May: National Motorcycle Awareness Month

With the weather warming up and summer just around the corner, it is important to “brush up” on motorcyclist awareness both as a driver and someone who shares the road with motorcyclists. May is also “National Motorcycle Awareness Month” and the American Motorcyclist Association (AMA) has made an effort to educate both drivers and other motorists on motorcycle safety and how to properly “share the road” with motorcyclists1.

Motorcycle fatalities have increased over the last 15 years (with the exception of 2009) and it is important to keep the following in mind when driving in the warmer months when there are more motorcylists2:

  • Road users should never drive, bike, or walk while distracted.  Doing so can result in tragic consequences for everyone on the road, including motorcyclists.
  • A motorcyclist has the same rights, privileges, and responsibilities as any other motorist on the roadway.
  • Allow a motorcyclist a full lane width. Though it may seem as if there is enough room in a single lane for a motor vehicle and a motorcycle, looks can be deceiving. Do not share the lane: a motorcyclist needs room to maneuver safely.
  • Because motorcycles are smaller than most vehicles, they can be difficult to see. Their size can also cause other drivers to misjudge their speed and distance.
  • Size also counts against motorcycles when it comes to blind spots. Motorcyclists can be easily hidden in a vehicle’s blind spot. Always look for motorcycles by checking your mirrors and blind spots before switching to another lane of traffic.
  • Always signal your intentions before changing lanes or merging with traffic. This allows motorcyclists to anticipate your movement and find a safe lane position.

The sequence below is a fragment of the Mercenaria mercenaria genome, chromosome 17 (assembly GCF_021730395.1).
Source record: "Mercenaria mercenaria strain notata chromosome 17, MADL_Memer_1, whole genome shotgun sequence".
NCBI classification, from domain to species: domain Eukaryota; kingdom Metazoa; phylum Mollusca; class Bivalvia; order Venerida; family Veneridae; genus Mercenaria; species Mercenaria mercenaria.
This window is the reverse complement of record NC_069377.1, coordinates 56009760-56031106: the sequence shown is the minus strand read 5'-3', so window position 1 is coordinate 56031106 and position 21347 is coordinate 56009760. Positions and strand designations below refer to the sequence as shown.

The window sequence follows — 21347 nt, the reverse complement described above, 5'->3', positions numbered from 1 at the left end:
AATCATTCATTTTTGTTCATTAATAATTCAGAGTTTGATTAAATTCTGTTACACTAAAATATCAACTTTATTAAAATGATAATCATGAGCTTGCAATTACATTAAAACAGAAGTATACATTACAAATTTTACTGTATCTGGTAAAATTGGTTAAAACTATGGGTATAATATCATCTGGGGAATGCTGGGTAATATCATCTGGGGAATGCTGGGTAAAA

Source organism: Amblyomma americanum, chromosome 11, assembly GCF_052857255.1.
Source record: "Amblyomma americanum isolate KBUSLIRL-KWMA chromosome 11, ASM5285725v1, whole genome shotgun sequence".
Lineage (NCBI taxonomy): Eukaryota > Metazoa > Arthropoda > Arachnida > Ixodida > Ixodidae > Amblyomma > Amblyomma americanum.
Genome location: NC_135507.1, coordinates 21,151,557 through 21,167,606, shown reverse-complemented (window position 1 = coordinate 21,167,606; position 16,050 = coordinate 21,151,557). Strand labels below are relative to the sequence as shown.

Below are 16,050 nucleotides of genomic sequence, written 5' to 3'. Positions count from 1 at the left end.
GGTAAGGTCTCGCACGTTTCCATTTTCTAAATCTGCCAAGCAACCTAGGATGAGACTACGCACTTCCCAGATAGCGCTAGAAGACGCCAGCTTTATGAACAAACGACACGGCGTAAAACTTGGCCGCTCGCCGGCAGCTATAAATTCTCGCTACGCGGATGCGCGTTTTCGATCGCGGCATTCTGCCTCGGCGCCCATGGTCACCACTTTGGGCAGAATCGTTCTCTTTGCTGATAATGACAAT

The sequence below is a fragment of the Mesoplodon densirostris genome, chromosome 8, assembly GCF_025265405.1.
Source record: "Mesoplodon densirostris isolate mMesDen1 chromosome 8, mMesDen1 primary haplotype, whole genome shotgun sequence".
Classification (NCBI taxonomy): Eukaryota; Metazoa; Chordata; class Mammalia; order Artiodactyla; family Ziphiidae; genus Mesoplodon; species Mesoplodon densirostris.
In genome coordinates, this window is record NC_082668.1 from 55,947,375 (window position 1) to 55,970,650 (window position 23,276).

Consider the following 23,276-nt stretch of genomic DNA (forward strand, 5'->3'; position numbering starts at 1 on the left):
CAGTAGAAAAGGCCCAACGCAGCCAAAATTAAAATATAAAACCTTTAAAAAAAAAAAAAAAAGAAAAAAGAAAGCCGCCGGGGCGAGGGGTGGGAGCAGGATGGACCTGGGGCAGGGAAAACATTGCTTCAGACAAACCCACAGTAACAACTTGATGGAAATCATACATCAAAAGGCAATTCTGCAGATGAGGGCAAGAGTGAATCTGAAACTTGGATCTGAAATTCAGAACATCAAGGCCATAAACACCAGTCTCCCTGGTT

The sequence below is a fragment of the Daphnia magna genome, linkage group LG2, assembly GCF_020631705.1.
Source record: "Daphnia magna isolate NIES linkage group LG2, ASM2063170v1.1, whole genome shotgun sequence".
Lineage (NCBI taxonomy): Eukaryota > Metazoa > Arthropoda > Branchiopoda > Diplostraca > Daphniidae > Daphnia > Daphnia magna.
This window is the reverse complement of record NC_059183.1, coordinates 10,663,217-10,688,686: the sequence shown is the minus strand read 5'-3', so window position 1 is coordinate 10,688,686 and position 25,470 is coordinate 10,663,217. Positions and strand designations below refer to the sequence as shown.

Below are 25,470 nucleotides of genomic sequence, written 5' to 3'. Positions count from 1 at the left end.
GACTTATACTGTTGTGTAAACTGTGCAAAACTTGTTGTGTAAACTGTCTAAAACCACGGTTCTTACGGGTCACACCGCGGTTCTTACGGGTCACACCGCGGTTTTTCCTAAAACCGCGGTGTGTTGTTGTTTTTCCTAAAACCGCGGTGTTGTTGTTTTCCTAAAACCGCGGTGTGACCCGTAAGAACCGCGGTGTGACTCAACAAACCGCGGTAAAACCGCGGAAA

• Don’t be fooled by a flashing turn signal on a motorcycle—it may not be self-canceling and the motorcyclist may have forgotten to turn it off. Wait to be sure the rider is going to turn before you proceed.
  • Allow more distance – three or four seconds – when following a motorcycle; this gives the motorcycle rider more time to maneuver or stop in an emergency. Motorcycle riders may suddenly need to change speed or adjust lane position to avoid hazards such as potholes, gravel, wet or slippery surfaces, pavement seams, railroad crossings, and grooved pavement.

In addition, here are some safety tips for motorcyclists (furnished by

  • Obey all traffic laws and be properly licensed. In 2011, more than one-fifth of motorcycle riders (22%) involved in fatal crashes were riding with invalid licenses at the time of the collision.
  • Wear a DOT-compliant helmet and use reflective tape and gear to be more visible. NHTSA estimates helmets saved the lives of 1,617 motorcyclists in 2011.
  • Never ride while impaired or distracted—it is not worth the risk of killing or injuring yourself or someone else. Plus, a DUI costs $10,000 on average, and can lead to jail time, loss of your driver’s license, and higher insurance rates.

If you or someone you know was involved in a motorcycle-related accident, please contact the law offices of Martin, Harding & Mazzotti, LLP for more information.